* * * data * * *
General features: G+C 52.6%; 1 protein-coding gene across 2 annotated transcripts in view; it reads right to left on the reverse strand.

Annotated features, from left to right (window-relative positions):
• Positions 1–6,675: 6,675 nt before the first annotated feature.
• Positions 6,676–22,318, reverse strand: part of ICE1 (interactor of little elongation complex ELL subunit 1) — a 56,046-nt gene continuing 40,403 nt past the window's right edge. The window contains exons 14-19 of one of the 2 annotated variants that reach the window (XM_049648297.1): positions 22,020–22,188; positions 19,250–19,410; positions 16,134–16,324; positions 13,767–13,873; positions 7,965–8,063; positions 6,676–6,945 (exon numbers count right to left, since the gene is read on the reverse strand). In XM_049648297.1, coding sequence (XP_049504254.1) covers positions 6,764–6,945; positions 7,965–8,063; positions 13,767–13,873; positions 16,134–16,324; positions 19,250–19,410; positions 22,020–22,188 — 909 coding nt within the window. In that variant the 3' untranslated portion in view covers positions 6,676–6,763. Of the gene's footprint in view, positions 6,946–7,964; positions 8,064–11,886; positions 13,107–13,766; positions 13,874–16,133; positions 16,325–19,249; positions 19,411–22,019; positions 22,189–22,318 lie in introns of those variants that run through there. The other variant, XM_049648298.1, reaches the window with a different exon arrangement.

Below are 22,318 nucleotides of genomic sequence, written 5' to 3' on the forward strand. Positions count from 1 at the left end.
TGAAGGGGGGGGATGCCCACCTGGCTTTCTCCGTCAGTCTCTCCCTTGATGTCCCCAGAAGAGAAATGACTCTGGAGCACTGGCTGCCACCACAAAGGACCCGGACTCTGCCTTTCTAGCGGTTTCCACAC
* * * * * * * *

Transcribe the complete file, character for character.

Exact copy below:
General features: G+C 52.6%; 1 protein-coding gene across 2 annotated transcripts in view; it reads right to left on the reverse strand.

Annotated features, from left to right (window-relative positions):
• Positions 1–6,675: 6,675 nt before the first annotated feature.
• Positions 6,676–22,318, reverse strand: part of ICE1 (interactor of little elongation complex ELL subunit 1) — a 56,046-nt gene continuing 40,403 nt past the window's right edge. The window contains exons 14-19 of one of the 2 annotated variants that reach the window (XM_049648297.1): positions 22,020–22,188; positions 19,250–19,410; positions 16,134–16,324; positions 13,767–13,873; positions 7,965–8,063; positions 6,676–6,945 (exon numbers count right to left, since the gene is read on the reverse strand). In XM_049648297.1, coding sequence (XP_049504254.1) covers positions 6,764–6,945; positions 7,965–8,063; positions 13,767–13,873; positions 16,134–16,324; positions 19,250–19,410; positions 22,020–22,188 — 909 coding nt within the window. In that variant the 3' untranslated portion in view covers positions 6,676–6,763. Of the gene's footprint in view, positions 6,946–7,964; positions 8,064–11,886; positions 13,107–13,766; positions 13,874–16,133; positions 16,325–19,249; positions 19,411–22,019; positions 22,189–22,318 lie in introns of those variants that run through there. The other variant, XM_049648298.1, reaches the window with a different exon arrangement.

Below are 22,318 nucleotides of genomic sequence, written 5' to 3' on the forward strand. Positions count from 1 at the left end.
TGAAGGGGGGGGATGCCCACCTGGCTTTCTCCGTCAGTCTCTCCCTTGATGTCCCCAGAAGAGAAATGACTCTGGAGCACTGGCTGCCACCACAAAGGACCCGGACTCTGCCTTTCTAGCGGTTTCCACAC